End of the Universe is the latest in Kyle Barrett's roster of games, following on from Immortal Rogue, which the App Army have shared their thoughts on previously. So, given that they're familiar with Mr Barrett's work, we asked them to give their opinions on his latest endeavour.
Here's what they had to say:
What can I say? This is a simple, retro-looking rogue-like space arcade shooter. At the start, you have three simple story paths to choose from, but whatever you decide, the game is essentially the same. Pilot your ship through fairly short levels of dodging around large bodies that seem like asteroids as well as various debris while targeting waves of enemy ships that enter the small map from different locations.
Once you’ve taken out all the targets, you fly to a portal and on to the next one. Oh and if you scrape one asteroid you might be fine, but there are only so many coats of paint on your ship, and after enough hits, eventually you go boom. I enjoyed using the terrain and pretty responsive controls to dodge around and hit the bad guys until they hit me.
The concept is pretty simple so far, but the challenging and sometimes furious dodging and weaving and shooting (I recommend the smart weapon that targets the closest enemy) is addictive to me. It is exactly what an arcade shooter should be. Simple and easy to control with short levels for a quick play. I had no issues with the on-screen controls. Easily recommend for arcade shooter fans.
My impression for this game is that the controller precision should be improved. It is kinda a big deal for me as this issue keeps me away from enjoying the game. The game is difficult but playable.
I don't like closed arenas for space shooters, I prefer a scrolling or circular world system like in Starborn Anarkist, especially if the power-up is blocked outside, it becomes unrecoverable. The controls are precise, although the game is a little slow, and the use of heavy weapons does not seem comfortable to me. The most important thing is that the game is very addictive, thanks to the multiple and varied enemies and the presence of bosses. Overall, I would recommend this game.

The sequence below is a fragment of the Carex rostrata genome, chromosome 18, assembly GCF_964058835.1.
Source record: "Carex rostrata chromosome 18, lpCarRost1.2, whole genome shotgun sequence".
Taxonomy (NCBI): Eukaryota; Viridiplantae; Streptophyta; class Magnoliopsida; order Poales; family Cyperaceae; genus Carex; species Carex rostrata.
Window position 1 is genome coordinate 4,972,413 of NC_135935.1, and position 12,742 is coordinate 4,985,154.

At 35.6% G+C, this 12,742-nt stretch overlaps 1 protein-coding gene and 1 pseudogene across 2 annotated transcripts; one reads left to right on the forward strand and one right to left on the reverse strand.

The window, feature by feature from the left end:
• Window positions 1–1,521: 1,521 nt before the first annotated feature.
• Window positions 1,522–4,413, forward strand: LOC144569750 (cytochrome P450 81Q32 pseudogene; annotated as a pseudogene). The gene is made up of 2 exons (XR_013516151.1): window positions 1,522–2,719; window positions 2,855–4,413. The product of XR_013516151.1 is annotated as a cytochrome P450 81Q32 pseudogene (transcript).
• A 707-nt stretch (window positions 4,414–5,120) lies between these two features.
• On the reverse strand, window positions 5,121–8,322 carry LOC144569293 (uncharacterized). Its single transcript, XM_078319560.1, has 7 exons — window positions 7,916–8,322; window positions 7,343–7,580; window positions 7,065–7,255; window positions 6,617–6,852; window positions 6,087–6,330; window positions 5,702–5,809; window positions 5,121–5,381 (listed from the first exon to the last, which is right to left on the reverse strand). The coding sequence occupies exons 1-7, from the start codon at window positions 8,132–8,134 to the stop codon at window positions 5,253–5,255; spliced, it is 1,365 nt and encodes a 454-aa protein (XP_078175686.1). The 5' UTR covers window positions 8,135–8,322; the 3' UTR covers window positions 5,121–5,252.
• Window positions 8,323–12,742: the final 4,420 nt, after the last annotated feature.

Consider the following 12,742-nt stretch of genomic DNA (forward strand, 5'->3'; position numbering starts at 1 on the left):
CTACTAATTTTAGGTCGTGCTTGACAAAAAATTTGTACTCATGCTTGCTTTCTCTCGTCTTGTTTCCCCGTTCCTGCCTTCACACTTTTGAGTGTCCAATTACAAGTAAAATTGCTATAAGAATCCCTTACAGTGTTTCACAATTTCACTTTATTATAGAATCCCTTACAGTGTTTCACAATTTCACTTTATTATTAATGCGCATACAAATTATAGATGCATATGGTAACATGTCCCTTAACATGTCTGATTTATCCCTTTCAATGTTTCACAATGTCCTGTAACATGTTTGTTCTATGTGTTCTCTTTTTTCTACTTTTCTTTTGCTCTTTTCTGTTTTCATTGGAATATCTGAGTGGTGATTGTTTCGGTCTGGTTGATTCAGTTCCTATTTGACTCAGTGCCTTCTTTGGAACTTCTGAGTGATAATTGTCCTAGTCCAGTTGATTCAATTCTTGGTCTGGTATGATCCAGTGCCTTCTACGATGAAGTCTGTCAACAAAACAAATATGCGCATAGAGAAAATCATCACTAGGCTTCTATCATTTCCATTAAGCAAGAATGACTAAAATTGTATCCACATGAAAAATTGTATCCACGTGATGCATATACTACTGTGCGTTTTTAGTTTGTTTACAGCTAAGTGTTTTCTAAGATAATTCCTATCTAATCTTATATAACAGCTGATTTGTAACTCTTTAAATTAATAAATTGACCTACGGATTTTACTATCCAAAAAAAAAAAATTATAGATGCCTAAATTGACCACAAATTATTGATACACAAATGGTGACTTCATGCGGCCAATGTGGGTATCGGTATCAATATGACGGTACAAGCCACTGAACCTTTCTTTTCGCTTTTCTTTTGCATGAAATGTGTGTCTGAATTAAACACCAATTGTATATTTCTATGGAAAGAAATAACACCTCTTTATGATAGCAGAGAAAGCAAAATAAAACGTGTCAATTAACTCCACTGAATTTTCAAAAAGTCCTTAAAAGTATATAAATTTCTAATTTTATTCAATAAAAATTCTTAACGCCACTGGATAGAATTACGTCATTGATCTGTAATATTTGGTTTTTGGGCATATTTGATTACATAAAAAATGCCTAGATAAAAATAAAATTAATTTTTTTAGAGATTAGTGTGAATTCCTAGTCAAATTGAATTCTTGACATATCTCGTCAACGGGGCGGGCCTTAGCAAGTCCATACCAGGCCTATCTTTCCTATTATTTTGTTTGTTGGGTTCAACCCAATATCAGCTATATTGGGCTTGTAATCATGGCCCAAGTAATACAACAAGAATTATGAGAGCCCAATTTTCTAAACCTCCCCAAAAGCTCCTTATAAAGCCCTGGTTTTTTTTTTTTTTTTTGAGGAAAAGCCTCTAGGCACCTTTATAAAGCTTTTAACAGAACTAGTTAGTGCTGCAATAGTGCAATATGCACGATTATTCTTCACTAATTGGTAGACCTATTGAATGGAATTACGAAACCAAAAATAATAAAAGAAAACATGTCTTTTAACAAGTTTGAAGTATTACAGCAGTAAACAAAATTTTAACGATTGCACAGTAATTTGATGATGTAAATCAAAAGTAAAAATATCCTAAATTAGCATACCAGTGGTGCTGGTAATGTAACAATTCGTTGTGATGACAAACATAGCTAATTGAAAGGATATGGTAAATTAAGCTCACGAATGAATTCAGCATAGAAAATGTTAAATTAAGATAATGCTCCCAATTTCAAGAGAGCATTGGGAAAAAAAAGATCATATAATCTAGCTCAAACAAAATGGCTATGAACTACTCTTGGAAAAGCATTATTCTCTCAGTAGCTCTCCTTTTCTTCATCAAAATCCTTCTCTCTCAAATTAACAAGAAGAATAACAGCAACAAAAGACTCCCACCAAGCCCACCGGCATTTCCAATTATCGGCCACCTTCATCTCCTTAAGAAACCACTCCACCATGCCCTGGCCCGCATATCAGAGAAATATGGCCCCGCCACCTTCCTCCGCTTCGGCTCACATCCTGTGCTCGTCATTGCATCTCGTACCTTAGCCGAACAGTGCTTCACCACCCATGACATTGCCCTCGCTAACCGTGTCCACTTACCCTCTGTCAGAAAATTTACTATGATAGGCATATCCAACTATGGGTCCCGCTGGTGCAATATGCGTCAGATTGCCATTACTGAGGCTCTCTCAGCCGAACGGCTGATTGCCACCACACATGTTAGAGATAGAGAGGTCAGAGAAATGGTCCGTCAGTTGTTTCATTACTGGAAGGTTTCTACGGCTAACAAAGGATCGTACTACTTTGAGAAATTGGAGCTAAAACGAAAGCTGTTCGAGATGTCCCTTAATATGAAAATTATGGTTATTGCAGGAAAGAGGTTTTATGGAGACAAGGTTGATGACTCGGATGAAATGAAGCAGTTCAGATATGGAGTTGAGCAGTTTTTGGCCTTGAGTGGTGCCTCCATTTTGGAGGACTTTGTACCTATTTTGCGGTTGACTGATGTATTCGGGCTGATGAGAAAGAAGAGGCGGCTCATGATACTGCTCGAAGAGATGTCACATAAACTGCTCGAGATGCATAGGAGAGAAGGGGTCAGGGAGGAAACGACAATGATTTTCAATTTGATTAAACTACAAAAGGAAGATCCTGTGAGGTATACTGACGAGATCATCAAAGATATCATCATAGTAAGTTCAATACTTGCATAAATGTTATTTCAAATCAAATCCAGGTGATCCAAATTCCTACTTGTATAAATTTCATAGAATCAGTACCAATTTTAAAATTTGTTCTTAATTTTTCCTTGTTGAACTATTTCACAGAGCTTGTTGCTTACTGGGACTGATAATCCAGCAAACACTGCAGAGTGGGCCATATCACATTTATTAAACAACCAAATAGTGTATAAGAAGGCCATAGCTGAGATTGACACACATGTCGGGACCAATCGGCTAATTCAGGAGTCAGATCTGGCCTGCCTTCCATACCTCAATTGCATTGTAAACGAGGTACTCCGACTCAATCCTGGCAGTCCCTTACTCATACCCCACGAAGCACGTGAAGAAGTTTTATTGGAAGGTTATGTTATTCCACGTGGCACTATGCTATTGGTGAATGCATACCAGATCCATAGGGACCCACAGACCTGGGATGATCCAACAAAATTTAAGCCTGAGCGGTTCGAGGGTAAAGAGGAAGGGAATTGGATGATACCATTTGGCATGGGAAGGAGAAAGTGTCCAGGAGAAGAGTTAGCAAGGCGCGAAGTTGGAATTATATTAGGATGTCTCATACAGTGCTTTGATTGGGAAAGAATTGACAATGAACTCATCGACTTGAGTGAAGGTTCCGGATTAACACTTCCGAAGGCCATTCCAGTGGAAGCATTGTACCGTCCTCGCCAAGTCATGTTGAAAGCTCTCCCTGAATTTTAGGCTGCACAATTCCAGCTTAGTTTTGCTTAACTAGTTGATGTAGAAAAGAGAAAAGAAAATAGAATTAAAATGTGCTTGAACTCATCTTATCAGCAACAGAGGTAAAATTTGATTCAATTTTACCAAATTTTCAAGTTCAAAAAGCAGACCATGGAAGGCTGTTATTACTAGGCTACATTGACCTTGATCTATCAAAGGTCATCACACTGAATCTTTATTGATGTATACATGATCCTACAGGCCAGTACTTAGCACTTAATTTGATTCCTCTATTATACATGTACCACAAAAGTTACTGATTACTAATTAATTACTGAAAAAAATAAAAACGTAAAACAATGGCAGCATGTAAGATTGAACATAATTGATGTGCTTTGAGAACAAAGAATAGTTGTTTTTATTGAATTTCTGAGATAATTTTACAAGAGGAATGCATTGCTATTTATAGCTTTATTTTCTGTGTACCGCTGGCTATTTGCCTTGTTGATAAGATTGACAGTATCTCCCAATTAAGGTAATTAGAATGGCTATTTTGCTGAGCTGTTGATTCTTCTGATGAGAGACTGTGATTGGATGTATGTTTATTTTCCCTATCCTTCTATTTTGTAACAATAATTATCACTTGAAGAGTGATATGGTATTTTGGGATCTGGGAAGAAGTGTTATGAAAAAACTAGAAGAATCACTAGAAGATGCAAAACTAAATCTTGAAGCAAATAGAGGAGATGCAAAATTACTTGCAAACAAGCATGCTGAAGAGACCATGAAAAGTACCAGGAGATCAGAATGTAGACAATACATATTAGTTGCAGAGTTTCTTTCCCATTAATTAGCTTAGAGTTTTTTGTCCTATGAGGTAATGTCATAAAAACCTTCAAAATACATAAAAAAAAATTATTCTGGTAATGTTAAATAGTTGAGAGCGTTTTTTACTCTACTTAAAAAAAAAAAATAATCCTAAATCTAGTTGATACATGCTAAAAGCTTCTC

Something felt eerily familiar about the graphics and progression system while playing End of the Universe, and after a quick check, I knew why. It’s from the same developer as Immortal Rogue, a highly enjoyable hack and slasher App Army reviewed on release.
End of the Universe takes the rogue-lite and progression elements from Immortal Rogue and grafts them onto a bullet hell experience. Weapons and new ship unlocks are found randomly with each game while collecting XP dropped by dispatched enemies allows you to permanently upgrade your current ship. The action takes place in a rectangular arena with enemies assaulting from all sides, you’ll need to weave around them and the asteroid obstacles to avoid taking damage.
It’s a winning formula and I’d recommend End of the Universe to both fans of Immortal Rogue and those of space shooters or bullet hell games in general.
Try as I might I just cannot get the feel for this game. It’s nice that the creators have tried something new in terms of gameplay but I found the controls restrictive and frustrating. I've played now for a couple of hours hoping for something to click but found each run more of a chore. I'm a big fan of 8bit tunes however I had to turn the sound off as the ‘music’ felt like white noise torture. Not one for me.
From the description, I expected something like Geometry Wars with upgrades. What I got was a slow asteroids style game. I tried and tried to play it but I found the collision detection a bit harsh, the controls didn’t fit for me and so I kept dying a lot.
I know that's the roguelike appeal, but it was usually due to random obstacles or having to actually fly at the enemy to attack them. The slow turn of the ship means you end up hitting them and you die. I don’t hate this game but I don’t outright love it. It’s not as fast-paced as advertised. 5/10 for me.
The two questions I had when I fired up the new Space Shooter Roguelike by Kyle Barrett were: How does this game compare to space shooting Roguelikes such as Starborn Anarkist, Backfire, and Battlevoid Harbinger? And, how does this game compare to Kyle Barrett’s previous games, specifically Immortal Rogue?
In its genre, it sits between the compulsive playability of Backfire and the frustrating sluggishness of Battlevoid Harbinger. I suggest activating 2 Touch mode in options, even so, it takes a little getting used to. Soon you’ll feel the satisfaction of steering a tiny vehicle by remote control, you might even feel confident enough to steer between two asteroids, you would find yourself stuck midair squarely between them while your health bar bleeds out.
Measuring it against Immortal Rogue, the movement in IR is a lot more intuitive and responsive, the character would dash back and forth against his own inertia like a violent gas. You definitely have a sense of inertia in EotU’s movement, it is as satisfying to master as it is frustrating to learn. It is possible to become highly proficient with a little persistence.